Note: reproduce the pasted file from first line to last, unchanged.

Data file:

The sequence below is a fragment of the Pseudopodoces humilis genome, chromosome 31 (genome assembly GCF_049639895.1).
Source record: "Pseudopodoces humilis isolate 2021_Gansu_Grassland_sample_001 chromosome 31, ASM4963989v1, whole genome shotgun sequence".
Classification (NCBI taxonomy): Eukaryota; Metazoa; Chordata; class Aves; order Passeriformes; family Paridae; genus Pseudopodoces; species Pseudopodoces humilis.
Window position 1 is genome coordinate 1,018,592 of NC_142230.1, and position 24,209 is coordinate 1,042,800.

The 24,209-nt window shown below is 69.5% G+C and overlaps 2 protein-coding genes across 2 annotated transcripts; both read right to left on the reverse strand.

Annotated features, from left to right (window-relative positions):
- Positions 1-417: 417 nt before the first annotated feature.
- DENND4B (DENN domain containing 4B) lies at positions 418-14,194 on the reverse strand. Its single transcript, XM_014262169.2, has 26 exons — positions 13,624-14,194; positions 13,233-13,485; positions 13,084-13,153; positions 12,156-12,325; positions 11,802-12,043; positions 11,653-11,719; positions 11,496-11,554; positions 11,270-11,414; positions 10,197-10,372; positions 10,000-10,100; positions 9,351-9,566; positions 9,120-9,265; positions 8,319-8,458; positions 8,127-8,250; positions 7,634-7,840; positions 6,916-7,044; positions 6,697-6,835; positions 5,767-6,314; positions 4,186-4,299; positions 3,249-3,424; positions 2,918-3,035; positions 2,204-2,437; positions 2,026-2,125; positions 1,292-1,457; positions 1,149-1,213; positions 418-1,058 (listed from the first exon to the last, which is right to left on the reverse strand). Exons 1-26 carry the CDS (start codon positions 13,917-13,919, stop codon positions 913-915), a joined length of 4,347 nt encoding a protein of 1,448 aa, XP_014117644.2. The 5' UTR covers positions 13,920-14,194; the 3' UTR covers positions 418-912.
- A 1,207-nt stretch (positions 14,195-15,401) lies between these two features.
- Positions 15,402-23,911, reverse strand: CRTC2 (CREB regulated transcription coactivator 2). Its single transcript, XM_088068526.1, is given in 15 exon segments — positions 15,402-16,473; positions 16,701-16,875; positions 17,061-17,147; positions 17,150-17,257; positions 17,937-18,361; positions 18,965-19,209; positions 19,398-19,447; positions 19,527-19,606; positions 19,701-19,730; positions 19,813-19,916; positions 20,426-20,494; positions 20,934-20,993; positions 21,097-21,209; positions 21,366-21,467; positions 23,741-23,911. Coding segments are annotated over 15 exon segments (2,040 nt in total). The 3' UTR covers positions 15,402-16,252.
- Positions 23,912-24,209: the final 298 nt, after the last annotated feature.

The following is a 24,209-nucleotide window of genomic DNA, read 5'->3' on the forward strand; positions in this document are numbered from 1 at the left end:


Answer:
The sequence below is a fragment of the Pseudopodoces humilis genome, chromosome 31 (genome assembly GCF_049639895.1).
Source record: "Pseudopodoces humilis isolate 2021_Gansu_Grassland_sample_001 chromosome 31, ASM4963989v1, whole genome shotgun sequence".
Classification (NCBI taxonomy): Eukaryota; Metazoa; Chordata; class Aves; order Passeriformes; family Paridae; genus Pseudopodoces; species Pseudopodoces humilis.
Window position 1 is genome coordinate 1,018,592 of NC_142230.1, and position 24,209 is coordinate 1,042,800.

The 24,209-nt window shown below is 69.5% G+C and overlaps 2 protein-coding genes across 2 annotated transcripts; both read right to left on the reverse strand.

Annotated features, from left to right (window-relative positions):
- Positions 1-417: 417 nt before the first annotated feature.
- DENND4B (DENN domain containing 4B) lies at positions 418-14,194 on the reverse strand. Its single transcript, XM_014262169.2, has 26 exons — positions 13,624-14,194; positions 13,233-13,485; positions 13,084-13,153; positions 12,156-12,325; positions 11,802-12,043; positions 11,653-11,719; positions 11,496-11,554; positions 11,270-11,414; positions 10,197-10,372; positions 10,000-10,100; positions 9,351-9,566; positions 9,120-9,265; positions 8,319-8,458; positions 8,127-8,250; positions 7,634-7,840; positions 6,916-7,044; positions 6,697-6,835; positions 5,767-6,314; positions 4,186-4,299; positions 3,249-3,424; positions 2,918-3,035; positions 2,204-2,437; positions 2,026-2,125; positions 1,292-1,457; positions 1,149-1,213; positions 418-1,058 (listed from the first exon to the last, which is right to left on the reverse strand). Exons 1-26 carry the CDS (start codon positions 13,917-13,919, stop codon positions 913-915), a joined length of 4,347 nt encoding a protein of 1,448 aa, XP_014117644.2. The 5' UTR covers positions 13,920-14,194; the 3' UTR covers positions 418-912.
- A 1,207-nt stretch (positions 14,195-15,401) lies between these two features.
- Positions 15,402-23,911, reverse strand: CRTC2 (CREB regulated transcription coactivator 2). Its single transcript, XM_088068526.1, is given in 15 exon segments — positions 15,402-16,473; positions 16,701-16,875; positions 17,061-17,147; positions 17,150-17,257; positions 17,937-18,361; positions 18,965-19,209; positions 19,398-19,447; positions 19,527-19,606; positions 19,701-19,730; positions 19,813-19,916; positions 20,426-20,494; positions 20,934-20,993; positions 21,097-21,209; positions 21,366-21,467; positions 23,741-23,911. Coding segments are annotated over 15 exon segments (2,040 nt in total). The 3' UTR covers positions 15,402-16,252.
- Positions 23,912-24,209: the final 298 nt, after the last annotated feature.

The following is a 24,209-nucleotide window of genomic DNA, read 5'->3' on the forward strand; positions in this document are numbered from 1 at the left end: